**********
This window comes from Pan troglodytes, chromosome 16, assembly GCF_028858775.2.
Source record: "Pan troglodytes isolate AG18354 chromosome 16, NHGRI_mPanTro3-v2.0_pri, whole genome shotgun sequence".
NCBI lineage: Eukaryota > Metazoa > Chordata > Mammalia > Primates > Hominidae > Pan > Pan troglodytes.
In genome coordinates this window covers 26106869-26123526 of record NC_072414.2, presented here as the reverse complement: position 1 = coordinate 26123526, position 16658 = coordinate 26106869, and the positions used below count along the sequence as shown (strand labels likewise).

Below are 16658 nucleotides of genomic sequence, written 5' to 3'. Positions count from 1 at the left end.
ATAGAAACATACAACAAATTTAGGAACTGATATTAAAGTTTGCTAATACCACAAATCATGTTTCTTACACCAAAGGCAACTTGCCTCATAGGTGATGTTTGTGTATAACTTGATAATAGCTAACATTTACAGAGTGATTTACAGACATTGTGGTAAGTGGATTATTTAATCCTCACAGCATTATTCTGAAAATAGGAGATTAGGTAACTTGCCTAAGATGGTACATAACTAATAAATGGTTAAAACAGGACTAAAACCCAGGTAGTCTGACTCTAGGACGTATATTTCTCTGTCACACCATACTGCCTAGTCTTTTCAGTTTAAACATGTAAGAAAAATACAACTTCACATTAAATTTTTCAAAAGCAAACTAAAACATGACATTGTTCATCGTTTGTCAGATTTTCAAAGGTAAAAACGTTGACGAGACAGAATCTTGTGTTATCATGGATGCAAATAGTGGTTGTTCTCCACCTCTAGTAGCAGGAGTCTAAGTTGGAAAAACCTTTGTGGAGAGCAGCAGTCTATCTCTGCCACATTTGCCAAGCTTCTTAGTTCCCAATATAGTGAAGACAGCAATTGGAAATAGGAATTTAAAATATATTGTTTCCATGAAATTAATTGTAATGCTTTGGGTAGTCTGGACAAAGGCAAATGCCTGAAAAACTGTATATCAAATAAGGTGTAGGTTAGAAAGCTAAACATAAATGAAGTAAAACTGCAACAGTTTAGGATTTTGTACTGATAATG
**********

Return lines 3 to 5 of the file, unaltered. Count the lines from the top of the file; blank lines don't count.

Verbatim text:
NCBI lineage: Eukaryota > Metazoa > Chordata > Mammalia > Primates > Hominidae > Pan > Pan troglodytes.
In genome coordinates this window covers 26106869-26123526 of record NC_072414.2, presented here as the reverse complement: position 1 = coordinate 26123526, position 16658 = coordinate 26106869, and the positions used below count along the sequence as shown (strand labels likewise).

Below are 16658 nucleotides of genomic sequence, written 5' to 3'. Positions count from 1 at the left end.